Visa payment cards laid out on a computer keyboard.
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Amazon has reached a global agreement with Visa to settle a dispute over the credit card giant’s fees.
The deal means Amazon customers in the U.K. can continue using Visa credit cards, as previously announced by the two companies. Amazon will also drop a 0.5% surcharge on Visa credit card transactions in Singapore and Australia, which it introduced last year.
Last month, Amazon said it had dropped plans to stop accepting Visa credit cards in Britain, two days before the change was expected to take place. The companies said at the time that they would continue talks on a broader resolution to their spat.
“We’ve recently reached a global agreement with Visa that allows all customers to continue using their Visa credit cards in our stores,” an Amazon spokesperson told CNBC via email. “Amazon remains committed to offering customers a payment experience that is convenient and offers choice.”
Amazon has been piling pressure on Visa to lower its fees, in a series of moves that signaled growing frustration from retailers over the costs associated with major card networks, as well as the e-commerce giant’s market power and sway over its partners.
The likes of Visa, Mastercard and American Express now face intense competition from a flood of fintech challengers, from “buy now, pay later” services like Klarna to open banking, a technology that lets start-ups effectively bypass traditional payment rails such as cards.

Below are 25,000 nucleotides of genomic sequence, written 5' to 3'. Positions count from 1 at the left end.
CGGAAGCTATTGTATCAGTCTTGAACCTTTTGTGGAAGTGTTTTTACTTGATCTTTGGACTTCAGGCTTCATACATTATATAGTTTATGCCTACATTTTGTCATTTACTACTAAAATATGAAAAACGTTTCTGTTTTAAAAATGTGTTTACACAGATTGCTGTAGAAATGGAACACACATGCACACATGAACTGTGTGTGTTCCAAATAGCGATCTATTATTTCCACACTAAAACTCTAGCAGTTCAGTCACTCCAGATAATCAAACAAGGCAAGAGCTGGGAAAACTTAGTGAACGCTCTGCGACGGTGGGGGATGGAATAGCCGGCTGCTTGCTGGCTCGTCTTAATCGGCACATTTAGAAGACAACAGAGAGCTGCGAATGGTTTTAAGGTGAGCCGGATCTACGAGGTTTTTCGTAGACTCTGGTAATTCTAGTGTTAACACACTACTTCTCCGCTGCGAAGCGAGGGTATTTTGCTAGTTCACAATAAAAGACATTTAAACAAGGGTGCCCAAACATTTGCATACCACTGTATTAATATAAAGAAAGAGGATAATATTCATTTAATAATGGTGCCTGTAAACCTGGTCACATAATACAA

In an emailed statement to CNBC, Visa said its agreement with Amazon would also see the two collaborate on “new product and technology initiatives to ensure innovative payment experiences for our customers in the future.”
Both companies declined to comment further on the terms of their agreement when asked by CNBC.
So-called “swipe” fees, which are charged to merchants each time a customer uses their card, have long been a point of contention for businesses.
Roger De’Ath, U.K. country manager at fintech firm TrueLayer, said the Amazon-Visa spat highlighted the “fundamental need for new payment solutions.”
“For too long, cards have been retrofitted into online checkouts, creating an invisible web of hidden costs and unwieldy payment structures that affect the cost base of every single retailer,” De’Ath said via email.